However, the Cole Memorandum was rescinded in 2018 by then-Attorney General Jeff Sessions, who told prosecutors to use established prosecutorial principles and their own judgment when prosecuting, or declining to pursue, marijuana charges. While the Justice Department has generally declined to pursue cases where individuals are acting in compliance with state law, every business owner in the cannabis industry continues to live with the fear of knowing the federal government can swoop in, arrest them, and seize every asset at any time they so choose.
More recently, President Biden issued a proclamation on October 7, 2022, which included a request for the Secretary of Health and Human Services and the Attorney General “to initiate the administrative process to review expeditiously how marijuana is scheduled under federal law.” However, as President Biden was once the architect and champion of the controversial 1994 crime bill that some allege increased mass incarceration for marijuana offenses (and because of his prior refusal to support pro-cannabis policies), many remain skeptical that the Biden administration will effectuate meaningful change at the federal level as it pertains to cannabis prohibition.
The judicial branch has similarly disappointed cannabis activists in recent years. The U.S. Supreme Court was recently asked to address whether the federal drug law that criminalizes possession of marijuana invalidates state orders requiring employers and their workers’ compensation insurers to pay for medical marijuana prescriptions for employees injured on the job. The Supreme Court’s involvement in this matter is related to two cases from Minnesota, Bierbach v. Digger’s Polaris et al. and Musta v. Mendota Heights Dental et al., in which injured employees challenged their employers and their insurers for refusing to reimburse them for their medical marijuana prescriptions. Musta suffered a neck injury in her work at a medical facility while Bierbach was injured in an accident while working for an all-terrain vehicle dealer.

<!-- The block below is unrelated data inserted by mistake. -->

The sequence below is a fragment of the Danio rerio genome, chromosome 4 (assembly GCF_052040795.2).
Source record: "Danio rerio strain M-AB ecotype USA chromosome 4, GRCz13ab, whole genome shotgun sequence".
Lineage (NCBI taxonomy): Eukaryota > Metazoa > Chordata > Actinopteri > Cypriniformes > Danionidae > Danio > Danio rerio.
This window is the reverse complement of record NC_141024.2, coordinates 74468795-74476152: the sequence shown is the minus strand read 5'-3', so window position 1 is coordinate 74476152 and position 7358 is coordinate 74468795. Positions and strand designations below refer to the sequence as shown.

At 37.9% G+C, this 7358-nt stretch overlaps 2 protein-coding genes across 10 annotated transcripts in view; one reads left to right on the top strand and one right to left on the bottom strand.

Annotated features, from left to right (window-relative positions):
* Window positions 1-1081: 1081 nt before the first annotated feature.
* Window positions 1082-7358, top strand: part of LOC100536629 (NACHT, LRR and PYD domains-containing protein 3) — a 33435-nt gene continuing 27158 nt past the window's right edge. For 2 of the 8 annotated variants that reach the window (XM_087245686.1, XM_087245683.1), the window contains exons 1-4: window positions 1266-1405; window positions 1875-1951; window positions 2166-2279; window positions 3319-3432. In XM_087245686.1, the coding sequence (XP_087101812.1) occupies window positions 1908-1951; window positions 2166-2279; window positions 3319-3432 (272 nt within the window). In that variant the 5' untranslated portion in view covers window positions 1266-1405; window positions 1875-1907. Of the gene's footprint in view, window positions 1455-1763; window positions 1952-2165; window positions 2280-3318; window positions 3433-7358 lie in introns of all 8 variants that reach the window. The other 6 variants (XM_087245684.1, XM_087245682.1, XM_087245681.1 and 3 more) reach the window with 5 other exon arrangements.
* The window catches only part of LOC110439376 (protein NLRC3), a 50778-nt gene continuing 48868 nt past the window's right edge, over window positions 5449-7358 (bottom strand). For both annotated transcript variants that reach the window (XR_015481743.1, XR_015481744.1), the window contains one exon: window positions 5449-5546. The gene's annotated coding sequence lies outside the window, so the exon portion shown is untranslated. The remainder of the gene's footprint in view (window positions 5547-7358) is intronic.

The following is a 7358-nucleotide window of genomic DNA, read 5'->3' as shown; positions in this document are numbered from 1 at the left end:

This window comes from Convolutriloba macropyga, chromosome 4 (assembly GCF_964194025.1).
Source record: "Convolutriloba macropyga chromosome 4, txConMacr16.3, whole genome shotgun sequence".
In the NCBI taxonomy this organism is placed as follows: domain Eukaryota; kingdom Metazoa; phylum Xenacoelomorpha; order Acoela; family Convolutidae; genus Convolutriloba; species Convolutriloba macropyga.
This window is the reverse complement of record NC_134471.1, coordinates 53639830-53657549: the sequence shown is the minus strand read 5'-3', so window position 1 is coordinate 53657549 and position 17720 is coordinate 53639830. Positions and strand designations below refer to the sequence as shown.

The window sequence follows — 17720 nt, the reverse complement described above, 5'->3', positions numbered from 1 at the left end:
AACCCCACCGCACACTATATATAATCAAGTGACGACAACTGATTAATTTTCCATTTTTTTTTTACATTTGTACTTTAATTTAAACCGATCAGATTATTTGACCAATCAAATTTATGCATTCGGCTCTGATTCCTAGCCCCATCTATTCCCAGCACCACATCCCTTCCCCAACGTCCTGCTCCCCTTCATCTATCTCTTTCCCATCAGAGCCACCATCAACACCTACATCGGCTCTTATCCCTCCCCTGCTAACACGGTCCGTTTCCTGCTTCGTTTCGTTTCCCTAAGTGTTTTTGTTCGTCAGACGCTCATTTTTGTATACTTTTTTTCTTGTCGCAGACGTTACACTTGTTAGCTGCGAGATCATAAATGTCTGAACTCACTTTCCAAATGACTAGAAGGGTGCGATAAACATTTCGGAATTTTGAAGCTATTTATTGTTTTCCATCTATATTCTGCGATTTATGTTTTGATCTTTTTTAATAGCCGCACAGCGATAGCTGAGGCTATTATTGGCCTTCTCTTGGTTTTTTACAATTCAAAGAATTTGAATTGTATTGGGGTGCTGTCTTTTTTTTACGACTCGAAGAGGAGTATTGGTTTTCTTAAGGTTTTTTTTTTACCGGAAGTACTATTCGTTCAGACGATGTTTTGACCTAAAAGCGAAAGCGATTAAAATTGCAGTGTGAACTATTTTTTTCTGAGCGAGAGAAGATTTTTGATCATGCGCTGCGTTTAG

Five state Supreme Courts had previously addressed whether the reimbursement of medical marijuana costs is permissible, with two ruling yes and three ruling no. The U.S. Supreme Court was asked to resolve this split in authority.
However, before it would fully take on the question, the high court asked the Solicitor General for guidance considering the Supremacy Clause of the U.S. Constitution. On June 21, 2021, the U.S. Supreme Court denied certiorari petitions filed by Daniel Bierbach and Susan Musta after the Department of Justice, in the requested amicus brief, urged the high court to refuse the question because the federal Controlled Substances Act preempts Minnesota’s workers’ compensation law.
Of the three branches of government, it can be argued that the Supreme Court’s failure to challenge the status quo of federal cannabis prohibition is the most understandable. Afterall, the Supremacy Clause is clear, and it is the job of the legislative branch to draft laws, not the judicial branch.
If the judicial branch’s failure to challenge the federal government’s cannabis prohibition status quo is the most understandable, then the failure of the legislative branch to effectuate changes in these laws is unquestionably the most disappointing. The federal Legislature is elected to represent the people and the people overwhelmingly support cannabis legalization, yet Congress has failed time and time again to make any changes to the classification of cannabis under the Controlled Substance Act or to even effectuate smaller, but important changes, such as extending banking privileges to cannabis businesses operating within legal markets.
In recent years, a number of federal bills to deschedule and decriminalize cannabis have been proposed, passed the House and then died in the Senate. The Marijuana Opportunity Reinvestment and Expungement (MORE) Act, proposed originally in September 2019, was the first cannabis law to find success on a federal level. It sought not only to legalize and deschedule cannabis, but also legislate remedies for the damage done by the War on Drugs. It passed the House in December 2020 by a 228-164 margin before dying quietly in the Senate.
In addition to the MORE Act, other measures to legalize and deschedule marijuana have been proposed in Congress, as have bills addressing different aspects of legalization from banking to veterans’ access to research. However, the failure of Congress to pass even these much more limited cannabis-related bills only highlights the frustrating legislative gridlock pertaining to cannabis at the federal level.